This compendium represents a monumental effort on the part of the author. The main body of the volume consists of' a set of tables, arranged in alphabetical order of plant families, which list the name of the alkaloid, the genus or genera in which it is found, and, where known, the molecular formula, molecular weight, melting point, optical rotation, and a single reference. This reference is to standard works covering alkaloids if isolation and description are well documented.Otherwise the citation is a recent review or the latest reference. The author purports to have covered the alkaloid literature through mid-1968. While there are several omissions of which I am aware, and probably others of which I am unaware, this is a rather trivial criticism considering that some 1,0(11) alkaloid names are covered in the Handbook.
The main body of information is followed by a series of cross indices which permit entry to the main set of tables. These included molecular weight index. The structure tables, which are arranged alphabetically according to family will be of special interest to those interested in chemotaxonomy and biosynthesis.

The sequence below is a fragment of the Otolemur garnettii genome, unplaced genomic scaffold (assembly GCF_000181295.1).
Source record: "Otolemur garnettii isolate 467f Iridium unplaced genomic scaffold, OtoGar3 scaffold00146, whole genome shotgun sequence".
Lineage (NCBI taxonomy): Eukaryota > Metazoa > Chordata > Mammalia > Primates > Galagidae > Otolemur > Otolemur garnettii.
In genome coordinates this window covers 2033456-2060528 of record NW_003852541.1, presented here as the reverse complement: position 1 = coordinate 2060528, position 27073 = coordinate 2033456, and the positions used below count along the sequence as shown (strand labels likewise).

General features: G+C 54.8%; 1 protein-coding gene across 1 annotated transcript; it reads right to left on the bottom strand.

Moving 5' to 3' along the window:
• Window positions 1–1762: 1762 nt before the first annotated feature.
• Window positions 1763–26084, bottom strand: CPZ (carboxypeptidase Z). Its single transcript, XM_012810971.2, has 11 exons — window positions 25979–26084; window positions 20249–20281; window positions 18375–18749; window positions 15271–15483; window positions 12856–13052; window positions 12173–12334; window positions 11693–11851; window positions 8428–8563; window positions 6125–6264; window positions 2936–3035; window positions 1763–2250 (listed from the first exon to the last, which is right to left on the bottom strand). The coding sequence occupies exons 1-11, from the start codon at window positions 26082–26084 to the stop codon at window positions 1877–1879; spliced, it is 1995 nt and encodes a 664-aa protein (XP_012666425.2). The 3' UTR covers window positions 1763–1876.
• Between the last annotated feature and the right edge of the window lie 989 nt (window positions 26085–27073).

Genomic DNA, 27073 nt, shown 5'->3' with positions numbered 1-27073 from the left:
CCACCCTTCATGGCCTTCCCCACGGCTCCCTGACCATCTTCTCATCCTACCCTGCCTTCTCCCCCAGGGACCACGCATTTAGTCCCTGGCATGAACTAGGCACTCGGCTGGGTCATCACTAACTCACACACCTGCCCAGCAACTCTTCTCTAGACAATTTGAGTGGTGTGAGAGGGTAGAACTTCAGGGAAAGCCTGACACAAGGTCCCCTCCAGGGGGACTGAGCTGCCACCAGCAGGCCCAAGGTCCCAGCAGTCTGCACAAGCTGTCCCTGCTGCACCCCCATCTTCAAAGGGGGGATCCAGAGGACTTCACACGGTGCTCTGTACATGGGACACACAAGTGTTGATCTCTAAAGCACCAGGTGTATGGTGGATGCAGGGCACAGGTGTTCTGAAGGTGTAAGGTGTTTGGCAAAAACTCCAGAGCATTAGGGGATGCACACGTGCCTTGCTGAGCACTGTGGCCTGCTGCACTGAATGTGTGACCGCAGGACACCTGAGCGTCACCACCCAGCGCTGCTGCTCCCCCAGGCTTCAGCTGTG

The major drawback of this excellent volume is the absence of specific epithets and author citations. The investigator who wants to know whether a particular species has been examined for alkaloids will be forced to check each reference for the genus. Those who may wish to use this hook for chemotaxonomic purposes will likewise have to resort to the literature cited in order to determine which species as well as how many species of a given genus contain the various alkaloids noted.
In spite of this, the volume belongs in the library of all those who are interested in the chemistry and biology of alkaloids and plants which contain them.